Okay…this should have been enlightening…and it was…I should feel better about my new understanding of food in the USA…..I should take the knowledge and do good with it. There are so many “shoulds” with this book…instead I find my blood boiling…I find myself so pissed off yet again by how my government has decided to control yet another aspect of my life. I am pissed that I have little or no choice in the matter. I am pissed that our choices are hidden within layers of lies and false advertisement, that no sane person would be able to wade through with a true understanding. I am pissed enough that I could go on and on…

but what I am most pissed about is that I sound like just one more conspiracy theorist…

Until next time…

Urania xx

Buy it now The Omnivore’s Dilemma: A Natural History of Four Meals by Michael Pollan

Review: East of Eden by John Steinbeck

east-of-edenI realise I’m going to take a lot of smack from many friends for my low rating of this novel….but it really just isn’t the book for me. I just didn’t much care about any of it….I couldn’t get into it….and by the time I gave up hope of getting involved with the characters, I just wanted it to end….it took FOREVER for that to actually happen….but I did stick it though until the end…..now all I can think of is all those books I could have been reading…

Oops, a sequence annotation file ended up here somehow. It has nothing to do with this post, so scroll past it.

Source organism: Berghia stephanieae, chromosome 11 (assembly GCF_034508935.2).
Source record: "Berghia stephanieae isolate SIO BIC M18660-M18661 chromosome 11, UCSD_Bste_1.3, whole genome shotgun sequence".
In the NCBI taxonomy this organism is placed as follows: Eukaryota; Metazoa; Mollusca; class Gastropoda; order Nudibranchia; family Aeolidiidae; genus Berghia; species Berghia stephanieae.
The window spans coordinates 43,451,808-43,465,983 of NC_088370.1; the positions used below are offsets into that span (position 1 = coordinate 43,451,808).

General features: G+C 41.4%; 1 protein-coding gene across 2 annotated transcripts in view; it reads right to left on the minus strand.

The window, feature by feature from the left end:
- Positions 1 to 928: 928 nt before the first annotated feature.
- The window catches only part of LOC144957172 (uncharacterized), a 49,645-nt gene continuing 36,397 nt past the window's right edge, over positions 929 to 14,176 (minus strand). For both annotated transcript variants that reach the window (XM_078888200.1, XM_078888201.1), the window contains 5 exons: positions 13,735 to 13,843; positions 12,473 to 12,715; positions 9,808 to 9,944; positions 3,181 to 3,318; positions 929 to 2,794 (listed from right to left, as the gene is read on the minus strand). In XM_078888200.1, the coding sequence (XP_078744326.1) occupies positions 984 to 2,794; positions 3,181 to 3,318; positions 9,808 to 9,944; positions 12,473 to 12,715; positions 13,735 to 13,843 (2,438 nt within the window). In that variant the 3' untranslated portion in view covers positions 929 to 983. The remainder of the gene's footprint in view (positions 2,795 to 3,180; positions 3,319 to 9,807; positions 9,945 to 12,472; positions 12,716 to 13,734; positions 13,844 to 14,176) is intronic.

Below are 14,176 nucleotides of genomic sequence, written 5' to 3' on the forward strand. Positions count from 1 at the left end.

I often avoided “classic novels” in the past, just because I was afraid I would hate them. However, I no longer worry about hating them. So if I think they might interest me, I read them. If a new thriller comes out I think I might like, I will read it too. Or a *fluff* book. I read for me. Me alone.

There are many classics I love, despite them being hundreds of years old and labeled as classic. I no longer feel inferior if I hate them. I’ve never been the type to feel superior if I love them either. Reading has never been about impressing others. It’s always been about trying to impress myself with the wonderment of words set to a page…to have those words move me…to entertain me…to show me the world in a different light…to take me to a different world…or maybe even to inspire me to change something in my life…be it my views or my actions…but it’s never been about lying to impress someone else…so there you have it…